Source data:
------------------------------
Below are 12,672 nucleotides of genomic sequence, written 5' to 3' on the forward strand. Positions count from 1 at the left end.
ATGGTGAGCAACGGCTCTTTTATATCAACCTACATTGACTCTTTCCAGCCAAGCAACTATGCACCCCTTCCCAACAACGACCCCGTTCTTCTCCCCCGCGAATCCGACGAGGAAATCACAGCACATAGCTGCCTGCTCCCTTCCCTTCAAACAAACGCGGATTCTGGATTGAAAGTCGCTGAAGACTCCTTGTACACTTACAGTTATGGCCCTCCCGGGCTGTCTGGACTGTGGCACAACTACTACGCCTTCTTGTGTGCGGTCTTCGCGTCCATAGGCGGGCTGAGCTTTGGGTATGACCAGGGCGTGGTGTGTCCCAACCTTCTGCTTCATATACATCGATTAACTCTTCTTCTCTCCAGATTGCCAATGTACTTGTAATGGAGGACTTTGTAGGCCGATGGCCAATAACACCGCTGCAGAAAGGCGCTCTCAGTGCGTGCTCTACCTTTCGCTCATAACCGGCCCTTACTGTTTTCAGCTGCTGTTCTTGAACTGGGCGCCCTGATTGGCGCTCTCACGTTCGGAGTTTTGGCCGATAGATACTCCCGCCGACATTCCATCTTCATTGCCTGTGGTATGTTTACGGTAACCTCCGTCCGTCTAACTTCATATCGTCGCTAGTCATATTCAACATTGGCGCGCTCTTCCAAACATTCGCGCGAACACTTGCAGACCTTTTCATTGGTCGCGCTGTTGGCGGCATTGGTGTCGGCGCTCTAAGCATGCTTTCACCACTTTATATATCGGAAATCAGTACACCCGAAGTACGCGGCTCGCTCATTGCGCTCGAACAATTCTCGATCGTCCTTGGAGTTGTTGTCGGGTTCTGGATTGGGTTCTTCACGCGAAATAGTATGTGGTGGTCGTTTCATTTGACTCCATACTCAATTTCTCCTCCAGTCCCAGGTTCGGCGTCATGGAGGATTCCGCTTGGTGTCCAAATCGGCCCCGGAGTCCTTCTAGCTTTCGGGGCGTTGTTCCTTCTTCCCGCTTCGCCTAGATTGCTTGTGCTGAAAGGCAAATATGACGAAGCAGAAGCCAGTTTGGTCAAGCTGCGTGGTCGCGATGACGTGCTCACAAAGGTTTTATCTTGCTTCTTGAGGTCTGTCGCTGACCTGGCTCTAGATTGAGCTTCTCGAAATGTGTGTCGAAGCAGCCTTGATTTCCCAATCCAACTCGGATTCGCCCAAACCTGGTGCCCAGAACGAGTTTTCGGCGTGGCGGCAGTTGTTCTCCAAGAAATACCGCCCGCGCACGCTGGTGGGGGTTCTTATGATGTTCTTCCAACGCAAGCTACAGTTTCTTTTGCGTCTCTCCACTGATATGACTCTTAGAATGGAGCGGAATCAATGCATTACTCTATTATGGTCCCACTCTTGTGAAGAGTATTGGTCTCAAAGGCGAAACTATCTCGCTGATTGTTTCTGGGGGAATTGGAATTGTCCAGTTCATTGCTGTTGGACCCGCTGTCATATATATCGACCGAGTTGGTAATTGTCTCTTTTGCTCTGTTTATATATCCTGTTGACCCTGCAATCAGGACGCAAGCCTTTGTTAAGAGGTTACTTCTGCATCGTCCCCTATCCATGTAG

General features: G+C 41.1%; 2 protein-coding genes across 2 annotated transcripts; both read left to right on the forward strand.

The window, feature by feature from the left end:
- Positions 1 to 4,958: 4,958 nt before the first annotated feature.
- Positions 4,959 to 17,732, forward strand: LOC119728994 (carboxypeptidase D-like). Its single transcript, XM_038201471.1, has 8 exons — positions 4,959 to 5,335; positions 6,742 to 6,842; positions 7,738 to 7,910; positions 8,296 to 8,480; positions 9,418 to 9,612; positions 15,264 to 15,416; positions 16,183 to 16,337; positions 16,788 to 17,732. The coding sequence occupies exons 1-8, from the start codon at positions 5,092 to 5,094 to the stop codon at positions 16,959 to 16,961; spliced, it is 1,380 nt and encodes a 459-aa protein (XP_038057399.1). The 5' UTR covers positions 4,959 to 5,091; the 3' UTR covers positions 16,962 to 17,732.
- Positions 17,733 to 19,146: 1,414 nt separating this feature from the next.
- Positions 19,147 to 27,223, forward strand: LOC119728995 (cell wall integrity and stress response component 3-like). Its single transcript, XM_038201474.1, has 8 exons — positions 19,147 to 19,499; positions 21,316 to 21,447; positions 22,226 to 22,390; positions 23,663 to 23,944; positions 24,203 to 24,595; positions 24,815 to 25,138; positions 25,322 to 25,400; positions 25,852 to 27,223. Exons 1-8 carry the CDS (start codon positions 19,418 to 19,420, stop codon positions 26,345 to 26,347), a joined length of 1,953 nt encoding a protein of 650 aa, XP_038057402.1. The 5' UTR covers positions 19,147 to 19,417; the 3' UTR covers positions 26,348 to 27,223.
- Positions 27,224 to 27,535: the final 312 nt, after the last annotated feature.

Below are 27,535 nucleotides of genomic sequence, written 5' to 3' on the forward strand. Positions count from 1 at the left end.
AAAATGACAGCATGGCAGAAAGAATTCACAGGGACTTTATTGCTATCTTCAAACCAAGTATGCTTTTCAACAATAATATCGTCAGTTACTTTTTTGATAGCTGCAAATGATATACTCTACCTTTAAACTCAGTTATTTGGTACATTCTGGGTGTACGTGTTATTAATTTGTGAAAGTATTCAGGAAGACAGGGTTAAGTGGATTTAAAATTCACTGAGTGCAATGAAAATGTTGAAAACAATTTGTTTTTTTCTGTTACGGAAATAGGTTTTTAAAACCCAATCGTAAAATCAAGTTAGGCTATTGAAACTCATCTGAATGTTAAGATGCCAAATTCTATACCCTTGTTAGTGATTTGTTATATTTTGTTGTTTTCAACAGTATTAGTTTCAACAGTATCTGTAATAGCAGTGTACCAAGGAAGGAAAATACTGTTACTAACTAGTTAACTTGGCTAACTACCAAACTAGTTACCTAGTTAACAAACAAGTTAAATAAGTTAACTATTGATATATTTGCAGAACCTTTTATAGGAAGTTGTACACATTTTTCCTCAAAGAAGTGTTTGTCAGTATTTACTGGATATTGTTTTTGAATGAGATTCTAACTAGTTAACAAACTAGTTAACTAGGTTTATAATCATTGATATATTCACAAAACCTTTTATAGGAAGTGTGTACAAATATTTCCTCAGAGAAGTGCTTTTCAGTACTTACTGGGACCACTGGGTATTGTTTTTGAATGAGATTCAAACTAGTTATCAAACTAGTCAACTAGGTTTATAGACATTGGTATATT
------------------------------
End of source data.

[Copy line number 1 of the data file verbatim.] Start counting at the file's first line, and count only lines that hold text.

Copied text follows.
Below are 12,672 nucleotides of genomic sequence, written 5' to 3' on the forward strand. Positions count from 1 at the left end.